An overexposure to ultraviolet (UV) radiation leads to sunburn. Other effects include premature aging of the skin, pigmentation changes, acute burns, and photosensitivity. Prolonged exposure can increase the risk of developing skin cancer.
Employees working outdoors for a significant part of the day are at risk. The following people / situations need special attention.
- Fair‐skinned or red‐haired employees with moles
- Employees working with wood preservatives or other chemicals that can cause increased sensitivity to the sun
- Employees who work in areas with intense reflected sunlight such as industrial roofers, concreting, and external painting
Preventive and Protective Measures
Strategies to control or minimize the effects of UV radiation include, but are not limited to, the following actions:
- Protect all exposed skin surfaces with UV‐blocking creams.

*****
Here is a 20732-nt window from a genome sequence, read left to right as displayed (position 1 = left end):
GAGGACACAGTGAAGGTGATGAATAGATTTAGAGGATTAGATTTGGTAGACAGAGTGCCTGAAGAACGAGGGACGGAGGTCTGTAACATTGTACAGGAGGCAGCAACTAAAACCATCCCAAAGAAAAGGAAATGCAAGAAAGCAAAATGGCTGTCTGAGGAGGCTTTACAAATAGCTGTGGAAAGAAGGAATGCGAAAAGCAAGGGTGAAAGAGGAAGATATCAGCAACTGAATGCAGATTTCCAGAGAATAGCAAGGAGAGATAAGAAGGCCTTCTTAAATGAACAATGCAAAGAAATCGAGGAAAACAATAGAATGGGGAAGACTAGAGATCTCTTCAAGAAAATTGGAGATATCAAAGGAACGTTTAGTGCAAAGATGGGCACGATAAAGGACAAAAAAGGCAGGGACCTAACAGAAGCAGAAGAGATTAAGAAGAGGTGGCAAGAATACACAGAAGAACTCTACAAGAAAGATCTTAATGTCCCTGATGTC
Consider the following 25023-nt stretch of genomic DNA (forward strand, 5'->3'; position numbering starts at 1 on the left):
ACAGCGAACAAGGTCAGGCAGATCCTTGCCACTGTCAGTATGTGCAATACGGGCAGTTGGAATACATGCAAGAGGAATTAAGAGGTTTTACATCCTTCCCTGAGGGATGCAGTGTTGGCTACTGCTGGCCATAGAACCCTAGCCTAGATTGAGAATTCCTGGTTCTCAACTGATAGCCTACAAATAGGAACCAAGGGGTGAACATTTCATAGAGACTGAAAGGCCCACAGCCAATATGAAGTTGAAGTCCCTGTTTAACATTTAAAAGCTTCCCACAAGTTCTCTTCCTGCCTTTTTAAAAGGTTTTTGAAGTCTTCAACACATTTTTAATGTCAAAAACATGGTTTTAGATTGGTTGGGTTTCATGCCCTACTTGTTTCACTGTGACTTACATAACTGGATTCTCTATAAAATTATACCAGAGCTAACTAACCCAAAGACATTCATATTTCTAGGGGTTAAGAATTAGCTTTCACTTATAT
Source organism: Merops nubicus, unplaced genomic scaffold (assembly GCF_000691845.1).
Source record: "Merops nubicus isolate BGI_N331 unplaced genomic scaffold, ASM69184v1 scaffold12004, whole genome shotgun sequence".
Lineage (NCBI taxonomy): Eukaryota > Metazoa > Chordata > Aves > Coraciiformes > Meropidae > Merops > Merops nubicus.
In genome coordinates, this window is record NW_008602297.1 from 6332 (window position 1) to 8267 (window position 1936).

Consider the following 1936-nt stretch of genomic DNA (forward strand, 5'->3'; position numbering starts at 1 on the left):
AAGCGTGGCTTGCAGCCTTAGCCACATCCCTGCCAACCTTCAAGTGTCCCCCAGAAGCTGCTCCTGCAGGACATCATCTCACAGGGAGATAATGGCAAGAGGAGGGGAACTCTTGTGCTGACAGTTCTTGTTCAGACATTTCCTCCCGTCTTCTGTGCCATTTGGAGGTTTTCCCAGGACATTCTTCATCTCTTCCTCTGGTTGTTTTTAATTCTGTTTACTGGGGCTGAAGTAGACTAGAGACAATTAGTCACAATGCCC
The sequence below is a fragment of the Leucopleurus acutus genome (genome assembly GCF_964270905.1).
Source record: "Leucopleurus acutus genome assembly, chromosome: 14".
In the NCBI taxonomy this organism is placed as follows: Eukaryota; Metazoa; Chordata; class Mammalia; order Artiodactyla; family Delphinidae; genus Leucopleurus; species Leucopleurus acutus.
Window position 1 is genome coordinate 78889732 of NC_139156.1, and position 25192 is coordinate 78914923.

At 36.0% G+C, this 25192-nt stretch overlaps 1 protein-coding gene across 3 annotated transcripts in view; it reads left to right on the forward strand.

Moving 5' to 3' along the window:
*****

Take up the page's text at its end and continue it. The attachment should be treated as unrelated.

Protect eyes with sunglasses, preferably designed to avoid both direct and peripheral exposure of the eye.
- Do not remove clothing while working outdoors, especially when the sun is at its hottest (the 4 hours around noon).
- Wear long‐sleeved shirts and trousers.
- Wear a safety helmet with a hanging flap at the back to protect the neck.
- Avoid skin reddening, which is the first sign of burning.
- Check the skin, especially the face and backs of hands. Get medical advice if there is a small, scabby spot that does not clear or changes in existing moles or new moles or skin discoloration; treatment is easier if detected earlier.